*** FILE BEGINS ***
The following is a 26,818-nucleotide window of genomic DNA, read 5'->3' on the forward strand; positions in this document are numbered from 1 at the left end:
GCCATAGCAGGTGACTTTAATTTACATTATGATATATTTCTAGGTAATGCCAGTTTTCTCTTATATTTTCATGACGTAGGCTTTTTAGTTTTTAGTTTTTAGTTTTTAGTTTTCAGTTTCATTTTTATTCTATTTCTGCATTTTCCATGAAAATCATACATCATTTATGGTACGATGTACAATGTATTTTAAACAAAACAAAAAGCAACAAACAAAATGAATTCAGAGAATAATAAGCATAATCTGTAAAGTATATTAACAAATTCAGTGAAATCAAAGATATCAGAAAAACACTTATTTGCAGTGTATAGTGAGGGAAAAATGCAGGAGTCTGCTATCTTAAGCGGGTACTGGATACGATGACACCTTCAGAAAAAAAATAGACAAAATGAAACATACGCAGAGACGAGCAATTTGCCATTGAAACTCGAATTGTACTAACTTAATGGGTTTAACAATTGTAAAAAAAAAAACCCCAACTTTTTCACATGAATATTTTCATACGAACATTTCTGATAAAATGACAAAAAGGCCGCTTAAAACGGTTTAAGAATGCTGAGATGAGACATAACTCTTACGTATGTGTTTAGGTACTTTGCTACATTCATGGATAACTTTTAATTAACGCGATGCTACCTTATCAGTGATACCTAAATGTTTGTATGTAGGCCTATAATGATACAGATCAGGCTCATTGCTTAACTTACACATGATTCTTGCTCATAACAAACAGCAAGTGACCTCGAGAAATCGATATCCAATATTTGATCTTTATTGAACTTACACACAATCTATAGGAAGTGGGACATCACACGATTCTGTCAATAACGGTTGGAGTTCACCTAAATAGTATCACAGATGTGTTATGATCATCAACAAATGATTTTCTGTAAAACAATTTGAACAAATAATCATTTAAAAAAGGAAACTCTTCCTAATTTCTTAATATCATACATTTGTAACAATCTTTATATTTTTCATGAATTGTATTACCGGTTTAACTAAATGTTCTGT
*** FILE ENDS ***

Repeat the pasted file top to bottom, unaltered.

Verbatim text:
The following is a 26,818-nucleotide window of genomic DNA, read 5'->3' on the forward strand; positions in this document are numbered from 1 at the left end:
GCCATAGCAGGTGACTTTAATTTACATTATGATATATTTCTAGGTAATGCCAGTTTTCTCTTATATTTTCATGACGTAGGCTTTTTAGTTTTTAGTTTTTAGTTTTTAGTTTTCAGTTTCATTTTTATTCTATTTCTGCATTTTCCATGAAAATCATACATCATTTATGGTACGATGTACAATGTATTTTAAACAAAACAAAAAGCAACAAACAAAATGAATTCAGAGAATAATAAGCATAATCTGTAAAGTATATTAACAAATTCAGTGAAATCAAAGATATCAGAAAAACACTTATTTGCAGTGTATAGTGAGGGAAAAATGCAGGAGTCTGCTATCTTAAGCGGGTACTGGATACGATGACACCTTCAGAAAAAAAATAGACAAAATGAAACATACGCAGAGACGAGCAATTTGCCATTGAAACTCGAATTGTACTAACTTAATGGGTTTAACAATTGTAAAAAAAAAAACCCCAACTTTTTCACATGAATATTTTCATACGAACATTTCTGATAAAATGACAAAAAGGCCGCTTAAAACGGTTTAAGAATGCTGAGATGAGACATAACTCTTACGTATGTGTTTAGGTACTTTGCTACATTCATGGATAACTTTTAATTAACGCGATGCTACCTTATCAGTGATACCTAAATGTTTGTATGTAGGCCTATAATGATACAGATCAGGCTCATTGCTTAACTTACACATGATTCTTGCTCATAACAAACAGCAAGTGACCTCGAGAAATCGATATCCAATATTTGATCTTTATTGAACTTACACACAATCTATAGGAAGTGGGACATCACACGATTCTGTCAATAACGGTTGGAGTTCACCTAAATAGTATCACAGATGTGTTATGATCATCAACAAATGATTTTCTGTAAAACAATTTGAACAAATAATCATTTAAAAAAGGAAACTCTTCCTAATTTCTTAATATCATACATTTGTAACAATCTTTATATTTTTCATGAATTGTATTACCGGTTTAACTAAATGTTCTGT